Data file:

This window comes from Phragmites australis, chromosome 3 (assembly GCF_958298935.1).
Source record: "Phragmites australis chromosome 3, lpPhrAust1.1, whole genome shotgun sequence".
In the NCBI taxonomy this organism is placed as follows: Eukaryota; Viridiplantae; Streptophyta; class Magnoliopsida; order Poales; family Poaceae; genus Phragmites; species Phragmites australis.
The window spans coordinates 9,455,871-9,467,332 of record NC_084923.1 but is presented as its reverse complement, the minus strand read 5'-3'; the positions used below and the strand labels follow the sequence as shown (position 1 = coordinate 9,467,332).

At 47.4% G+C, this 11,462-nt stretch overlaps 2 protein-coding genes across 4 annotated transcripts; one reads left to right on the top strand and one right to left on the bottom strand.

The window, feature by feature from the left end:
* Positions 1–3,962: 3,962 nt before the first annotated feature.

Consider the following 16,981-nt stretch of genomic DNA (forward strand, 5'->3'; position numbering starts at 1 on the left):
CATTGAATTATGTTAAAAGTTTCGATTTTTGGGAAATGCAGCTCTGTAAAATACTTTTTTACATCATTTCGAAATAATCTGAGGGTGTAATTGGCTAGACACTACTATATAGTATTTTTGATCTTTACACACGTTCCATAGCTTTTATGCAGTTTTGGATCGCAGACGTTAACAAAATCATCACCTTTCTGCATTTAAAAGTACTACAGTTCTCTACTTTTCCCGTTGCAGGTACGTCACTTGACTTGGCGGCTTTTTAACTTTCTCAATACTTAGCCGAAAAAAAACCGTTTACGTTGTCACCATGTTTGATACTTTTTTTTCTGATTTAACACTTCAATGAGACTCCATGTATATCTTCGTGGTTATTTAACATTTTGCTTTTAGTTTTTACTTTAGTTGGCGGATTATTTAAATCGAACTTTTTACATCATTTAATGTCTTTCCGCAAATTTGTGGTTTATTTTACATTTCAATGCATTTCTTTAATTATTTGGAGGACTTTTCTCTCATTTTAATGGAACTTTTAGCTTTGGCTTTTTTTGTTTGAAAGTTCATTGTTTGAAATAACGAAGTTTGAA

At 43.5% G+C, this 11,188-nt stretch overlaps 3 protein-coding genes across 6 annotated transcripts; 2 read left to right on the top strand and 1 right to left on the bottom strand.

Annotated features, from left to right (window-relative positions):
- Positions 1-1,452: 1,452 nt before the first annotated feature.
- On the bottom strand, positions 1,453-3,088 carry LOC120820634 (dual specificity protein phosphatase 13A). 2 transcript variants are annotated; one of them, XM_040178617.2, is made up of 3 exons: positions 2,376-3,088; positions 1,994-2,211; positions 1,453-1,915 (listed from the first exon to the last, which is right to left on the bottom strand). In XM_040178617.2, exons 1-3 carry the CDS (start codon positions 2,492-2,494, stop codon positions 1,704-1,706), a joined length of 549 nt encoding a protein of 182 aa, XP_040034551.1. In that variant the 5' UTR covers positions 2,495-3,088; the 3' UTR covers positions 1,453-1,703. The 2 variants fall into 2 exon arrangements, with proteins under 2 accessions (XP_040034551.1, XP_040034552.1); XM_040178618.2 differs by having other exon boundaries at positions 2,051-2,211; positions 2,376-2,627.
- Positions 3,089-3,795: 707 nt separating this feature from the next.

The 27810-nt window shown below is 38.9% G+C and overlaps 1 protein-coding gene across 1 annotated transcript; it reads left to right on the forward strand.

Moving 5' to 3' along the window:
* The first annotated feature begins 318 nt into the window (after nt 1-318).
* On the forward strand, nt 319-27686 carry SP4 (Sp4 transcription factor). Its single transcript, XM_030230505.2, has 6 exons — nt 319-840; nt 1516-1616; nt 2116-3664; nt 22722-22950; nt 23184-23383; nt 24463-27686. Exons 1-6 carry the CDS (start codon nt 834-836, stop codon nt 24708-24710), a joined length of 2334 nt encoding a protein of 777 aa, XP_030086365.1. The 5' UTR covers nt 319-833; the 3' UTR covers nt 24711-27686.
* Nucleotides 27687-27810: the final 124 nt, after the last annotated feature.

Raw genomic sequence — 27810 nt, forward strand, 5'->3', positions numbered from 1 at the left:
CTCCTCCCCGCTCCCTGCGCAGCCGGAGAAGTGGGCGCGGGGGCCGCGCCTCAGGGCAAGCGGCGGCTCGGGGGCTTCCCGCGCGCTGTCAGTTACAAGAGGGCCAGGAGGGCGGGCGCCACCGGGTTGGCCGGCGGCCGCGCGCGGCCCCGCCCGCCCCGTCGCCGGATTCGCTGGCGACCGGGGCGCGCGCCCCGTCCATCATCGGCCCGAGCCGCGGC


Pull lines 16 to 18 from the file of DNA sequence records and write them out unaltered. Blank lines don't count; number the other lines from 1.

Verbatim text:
Moving 5' to 3' along the window:
* The first annotated feature begins 318 nt into the window (after nt 1-318).
* On the forward strand, nt 319-27686 carry SP4 (Sp4 transcription factor). Its single transcript, XM_030230505.2, has 6 exons — nt 319-840; nt 1516-1616; nt 2116-3664; nt 22722-22950; nt 23184-23383; nt 24463-27686. Exons 1-6 carry the CDS (start codon nt 834-836, stop codon nt 24708-24710), a joined length of 2334 nt encoding a protein of 777 aa, XP_030086365.1. The 5' UTR covers nt 319-833; the 3' UTR covers nt 24711-27686.